In a preferred embodiment of the invention, a sensor is found at the filter outlet so as to monitor the fill level.
Surprisingly, the present invention succeeded in developing a filter cartridge for both, effective loading by adsorption and an appropriate recovery through desorption using water vapor outside an anesthesia machine without possible damage to the sorbents and sorbat. A high spatial utilization rate is achieved for the sorbents. In one embodiment, this will be attained when the filter cartridge comprises to a large extent of a container with a cover around the filter insert and with the gas inlet for the exhalation gas, which is connected with a cover over the seal and this is further connected with the gas outlet. The seal is appropriately a screw connection or a bayonet connection. The filter cartridge has a filter insert with an upper ring with a filter plate for the attachment to the filter insert. The filter insert is placed between the top margin of the container and the cover by means of sealing rings and is jammed there. The zeolite in bulk form is found in the filter cartridge with its lateral openings in the wall and at the base. Between the inner wall of the container and the filter cartridge, an annular gap is present for the in-flowing inhalation gases as well as for the feedback of the regenerating water phase. In one embodiment, openings are intended in the filter cartridge for the gas and fluid inlet only in a larger and lower wall area of the container, while these are missing within the wall area of the cover or are locked by the wall of the container close to the upper sealing area. The filter cartridge exhibits a high slenderness ratio because the length of the lower range with the openings in the filter insert exceeds considerably the diameter of the insert as well as the length of the range with the missing openings. The flexible filter insert adapts with its lower base to the recesses in the container. Thereby, a flaring like lower tolerance gap is maintained at the same time. Water discharged from the filter insert can flow back with little hindrance. The cavities are brought into the base of the container in form of a strengthening fin. A fluid seal with a low height can be developed, which causes that the gases must first pass through the lowest layer of the sorbents and only then enter both, directly into the filter insert and the lateral annular gap between the filter insert and the container wall. The filter cartridge comprises an appropriate polymer material with strongly limited swellability when contacted with inhalation anesthetics.
The gas inlet is alternatively connected with a duct and a steam supply over plug connectors, stoppers and hoses. At the same time, the steam supply builds a reflux for the steam generator. The cover with the gas outlet leads on the one hand to exhaust gas duct as well as to a suction of exhaust air stream that is released from exhalation gas and on the other hand to a steam exhaust over a condenser into a collector for the condensed anesthetics. The gas inlet is likewise alternatively connected with the anesthesia machine or with steam generator over plug connector.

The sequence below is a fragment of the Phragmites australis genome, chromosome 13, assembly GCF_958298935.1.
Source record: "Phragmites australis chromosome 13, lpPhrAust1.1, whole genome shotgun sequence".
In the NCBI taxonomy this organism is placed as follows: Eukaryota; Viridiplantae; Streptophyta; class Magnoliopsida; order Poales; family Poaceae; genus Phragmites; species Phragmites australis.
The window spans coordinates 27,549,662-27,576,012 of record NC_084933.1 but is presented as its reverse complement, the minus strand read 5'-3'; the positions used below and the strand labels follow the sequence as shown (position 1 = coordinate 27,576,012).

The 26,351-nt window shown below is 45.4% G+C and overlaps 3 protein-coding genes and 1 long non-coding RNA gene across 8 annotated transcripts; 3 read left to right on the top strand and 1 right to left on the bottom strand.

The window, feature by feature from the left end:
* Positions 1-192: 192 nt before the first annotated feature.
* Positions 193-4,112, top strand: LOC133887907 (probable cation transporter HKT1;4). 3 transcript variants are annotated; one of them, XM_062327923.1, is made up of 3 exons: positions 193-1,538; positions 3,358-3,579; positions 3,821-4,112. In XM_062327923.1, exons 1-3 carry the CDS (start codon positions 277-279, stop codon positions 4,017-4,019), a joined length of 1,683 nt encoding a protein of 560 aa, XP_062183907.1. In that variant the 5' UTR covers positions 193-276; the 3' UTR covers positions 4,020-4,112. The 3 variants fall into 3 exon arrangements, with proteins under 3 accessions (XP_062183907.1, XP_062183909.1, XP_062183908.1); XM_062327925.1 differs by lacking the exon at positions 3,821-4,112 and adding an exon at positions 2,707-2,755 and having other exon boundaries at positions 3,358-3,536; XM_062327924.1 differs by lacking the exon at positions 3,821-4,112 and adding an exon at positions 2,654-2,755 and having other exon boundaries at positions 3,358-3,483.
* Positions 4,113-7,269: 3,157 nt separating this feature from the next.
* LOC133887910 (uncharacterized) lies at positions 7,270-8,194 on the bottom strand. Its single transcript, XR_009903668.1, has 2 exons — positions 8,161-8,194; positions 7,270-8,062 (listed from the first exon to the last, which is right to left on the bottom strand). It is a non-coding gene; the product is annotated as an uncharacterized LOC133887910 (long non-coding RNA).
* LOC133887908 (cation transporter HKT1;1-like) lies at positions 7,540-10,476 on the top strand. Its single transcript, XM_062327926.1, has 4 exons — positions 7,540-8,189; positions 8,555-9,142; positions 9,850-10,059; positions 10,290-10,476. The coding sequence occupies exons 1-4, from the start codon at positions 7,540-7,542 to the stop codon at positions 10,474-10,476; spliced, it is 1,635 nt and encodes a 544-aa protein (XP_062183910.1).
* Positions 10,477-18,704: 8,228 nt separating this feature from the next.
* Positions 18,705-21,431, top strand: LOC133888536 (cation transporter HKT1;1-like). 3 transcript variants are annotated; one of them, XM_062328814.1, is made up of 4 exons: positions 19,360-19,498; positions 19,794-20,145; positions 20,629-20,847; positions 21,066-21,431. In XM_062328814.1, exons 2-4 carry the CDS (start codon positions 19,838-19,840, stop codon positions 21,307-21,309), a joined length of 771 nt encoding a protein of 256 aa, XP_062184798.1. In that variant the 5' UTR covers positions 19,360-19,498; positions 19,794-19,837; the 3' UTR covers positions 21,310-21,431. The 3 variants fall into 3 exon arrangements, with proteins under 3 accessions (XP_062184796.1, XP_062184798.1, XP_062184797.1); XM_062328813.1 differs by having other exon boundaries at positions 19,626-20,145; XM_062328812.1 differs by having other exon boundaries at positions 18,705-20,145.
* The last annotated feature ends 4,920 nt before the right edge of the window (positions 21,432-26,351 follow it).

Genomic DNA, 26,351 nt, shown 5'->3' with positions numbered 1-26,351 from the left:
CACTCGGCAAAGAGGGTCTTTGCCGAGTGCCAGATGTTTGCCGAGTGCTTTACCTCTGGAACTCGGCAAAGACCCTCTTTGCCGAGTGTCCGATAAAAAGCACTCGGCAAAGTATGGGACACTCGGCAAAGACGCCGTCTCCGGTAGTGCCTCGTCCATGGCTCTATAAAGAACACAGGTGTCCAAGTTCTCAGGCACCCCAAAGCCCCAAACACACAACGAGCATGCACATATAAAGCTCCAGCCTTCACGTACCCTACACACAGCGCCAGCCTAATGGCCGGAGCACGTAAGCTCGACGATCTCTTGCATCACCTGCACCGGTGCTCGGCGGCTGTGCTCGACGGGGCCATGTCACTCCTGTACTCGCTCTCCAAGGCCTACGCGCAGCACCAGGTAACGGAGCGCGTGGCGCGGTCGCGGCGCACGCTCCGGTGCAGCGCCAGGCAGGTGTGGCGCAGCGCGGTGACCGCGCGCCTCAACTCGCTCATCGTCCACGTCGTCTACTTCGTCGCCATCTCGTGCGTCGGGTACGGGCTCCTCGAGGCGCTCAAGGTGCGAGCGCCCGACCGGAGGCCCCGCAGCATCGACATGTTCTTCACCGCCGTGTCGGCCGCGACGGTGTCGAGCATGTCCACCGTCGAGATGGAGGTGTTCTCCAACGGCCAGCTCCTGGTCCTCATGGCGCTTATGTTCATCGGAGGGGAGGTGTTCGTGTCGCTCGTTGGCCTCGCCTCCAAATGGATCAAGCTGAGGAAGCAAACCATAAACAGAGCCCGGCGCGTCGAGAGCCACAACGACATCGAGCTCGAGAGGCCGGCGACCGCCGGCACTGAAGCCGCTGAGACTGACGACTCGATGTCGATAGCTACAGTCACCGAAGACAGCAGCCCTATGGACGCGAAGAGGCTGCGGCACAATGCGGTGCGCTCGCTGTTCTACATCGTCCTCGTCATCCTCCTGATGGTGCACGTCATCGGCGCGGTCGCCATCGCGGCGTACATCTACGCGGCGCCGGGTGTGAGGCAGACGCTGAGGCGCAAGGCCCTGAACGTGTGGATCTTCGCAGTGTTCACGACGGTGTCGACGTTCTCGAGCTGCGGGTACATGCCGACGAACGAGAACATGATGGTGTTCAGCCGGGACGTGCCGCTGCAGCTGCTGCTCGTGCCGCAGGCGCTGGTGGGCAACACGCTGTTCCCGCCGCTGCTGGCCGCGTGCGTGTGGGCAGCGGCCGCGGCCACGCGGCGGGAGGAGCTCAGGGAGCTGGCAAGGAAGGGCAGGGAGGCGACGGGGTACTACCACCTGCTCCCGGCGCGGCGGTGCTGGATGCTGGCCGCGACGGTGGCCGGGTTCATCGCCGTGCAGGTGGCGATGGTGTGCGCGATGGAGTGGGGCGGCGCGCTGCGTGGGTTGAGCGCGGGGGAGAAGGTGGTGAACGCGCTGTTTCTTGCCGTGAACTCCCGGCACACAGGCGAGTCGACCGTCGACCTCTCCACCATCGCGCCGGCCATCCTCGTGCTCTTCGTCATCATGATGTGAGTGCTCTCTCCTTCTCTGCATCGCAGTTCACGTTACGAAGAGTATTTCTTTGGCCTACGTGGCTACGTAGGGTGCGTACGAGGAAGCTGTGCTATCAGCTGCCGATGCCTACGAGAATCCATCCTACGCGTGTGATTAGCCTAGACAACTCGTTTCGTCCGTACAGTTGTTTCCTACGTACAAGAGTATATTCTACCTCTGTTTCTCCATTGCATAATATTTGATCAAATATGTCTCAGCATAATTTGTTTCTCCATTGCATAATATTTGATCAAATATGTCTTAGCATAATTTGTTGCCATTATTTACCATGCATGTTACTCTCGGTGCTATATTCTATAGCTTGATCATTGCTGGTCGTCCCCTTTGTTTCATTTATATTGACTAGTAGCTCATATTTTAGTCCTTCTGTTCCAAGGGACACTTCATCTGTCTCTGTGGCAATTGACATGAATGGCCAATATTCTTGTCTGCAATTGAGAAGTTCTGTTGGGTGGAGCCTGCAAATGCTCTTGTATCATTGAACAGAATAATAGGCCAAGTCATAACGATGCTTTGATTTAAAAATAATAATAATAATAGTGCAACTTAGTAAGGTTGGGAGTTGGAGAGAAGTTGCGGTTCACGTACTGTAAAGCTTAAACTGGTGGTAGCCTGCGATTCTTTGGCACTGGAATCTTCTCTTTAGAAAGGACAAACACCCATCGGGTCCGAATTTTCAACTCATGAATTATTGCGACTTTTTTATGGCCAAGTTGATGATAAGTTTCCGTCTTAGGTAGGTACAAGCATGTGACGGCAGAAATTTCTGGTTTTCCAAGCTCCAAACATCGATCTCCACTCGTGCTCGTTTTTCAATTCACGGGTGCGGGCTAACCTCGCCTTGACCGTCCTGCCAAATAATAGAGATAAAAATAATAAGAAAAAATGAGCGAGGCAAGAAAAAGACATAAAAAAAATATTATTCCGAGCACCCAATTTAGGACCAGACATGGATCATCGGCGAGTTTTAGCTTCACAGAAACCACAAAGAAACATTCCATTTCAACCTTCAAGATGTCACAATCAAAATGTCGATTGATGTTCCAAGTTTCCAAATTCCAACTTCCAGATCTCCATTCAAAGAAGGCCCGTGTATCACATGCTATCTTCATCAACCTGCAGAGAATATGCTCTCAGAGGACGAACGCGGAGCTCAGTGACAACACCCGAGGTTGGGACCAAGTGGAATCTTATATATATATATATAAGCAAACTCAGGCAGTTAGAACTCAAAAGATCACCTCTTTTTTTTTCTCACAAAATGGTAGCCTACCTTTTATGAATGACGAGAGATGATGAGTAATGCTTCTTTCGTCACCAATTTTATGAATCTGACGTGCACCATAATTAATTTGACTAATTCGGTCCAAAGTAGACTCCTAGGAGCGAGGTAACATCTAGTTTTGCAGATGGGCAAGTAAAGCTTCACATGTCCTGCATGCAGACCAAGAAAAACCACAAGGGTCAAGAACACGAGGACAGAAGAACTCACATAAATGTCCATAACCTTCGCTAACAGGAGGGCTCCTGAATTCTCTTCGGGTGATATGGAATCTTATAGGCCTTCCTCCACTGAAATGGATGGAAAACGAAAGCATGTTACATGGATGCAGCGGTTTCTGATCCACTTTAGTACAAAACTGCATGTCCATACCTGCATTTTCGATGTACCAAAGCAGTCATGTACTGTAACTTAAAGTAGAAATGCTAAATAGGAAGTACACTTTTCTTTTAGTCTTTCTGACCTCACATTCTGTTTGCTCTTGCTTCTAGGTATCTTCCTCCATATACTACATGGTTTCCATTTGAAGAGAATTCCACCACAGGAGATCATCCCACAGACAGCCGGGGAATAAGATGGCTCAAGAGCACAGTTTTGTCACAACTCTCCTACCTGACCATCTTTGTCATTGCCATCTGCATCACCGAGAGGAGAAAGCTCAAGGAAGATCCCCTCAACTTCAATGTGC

During the loading of the filter cartridge a multi-level adsorption of the exhalation gas in the cross flow takes place. Favorably, the loading of the sequential and still not exhausted stages takes place with same initial loading of exhalation gas. The loading with the gases drops gradually to the desired rest loading, whereby even small retention times are sufficient in order to achieve the demanded filter yield additionally with high gas or steam throughput. The gases pass thereby the bulk layer, which serve at the same time as droplet separator. The effectiveness of the filter cartridge is optimized for the purpose of high space utilization of the sorption-active filter part containing for example the zeolite. During the loading, the missing or locked gas passage openings in the upper wall region of the filter cartridge prevent the formation of a cross flow and produce within this region a plug flow of gas, whereby a standardization of the break-through curves for the anesthetics is obtained. In this way, the used anesthetic gases exhibit optimal break-through curves at the top margin of the filter insert with the hydrophobic zeolites. This means that a steep and clearly local as well as time determined characteristic of the transition is present in which a sharp border is formed between the loaded and still unloaded parts of the zeolite bulk.
A break-through curve generally shows the dependence of the anesthetic gas concentration on time. An example of a break-through curve is given in
The break-through region is the region in which the anesthetic gas concentration reaches a maximum level which depends on the application. Preferably, the concentration in the break-through region is in the order of not more than 3 vol. %.
It was further found that activated charcoal can be used in the filter, in particular hydrophobic molecular sieve coals with a water adsorption capacity below 2 Ma-%, whereby also the temperature for the desorption of the halogenated hydrocarbons is appropriately lowered. Moreover, combinations of zeolites and molecular sieve coals in form of a layer-wise sequence are preferably used. Preferably, at least one layer of a zeolite and at least one layer of a molecular sieve coal are used. The layer with lower sorption capacity is placed in proximity of the openings in the break-through region of the filter insert and the layer with higher sorption capacity is placed in the region of the gas inlet of the filter insert.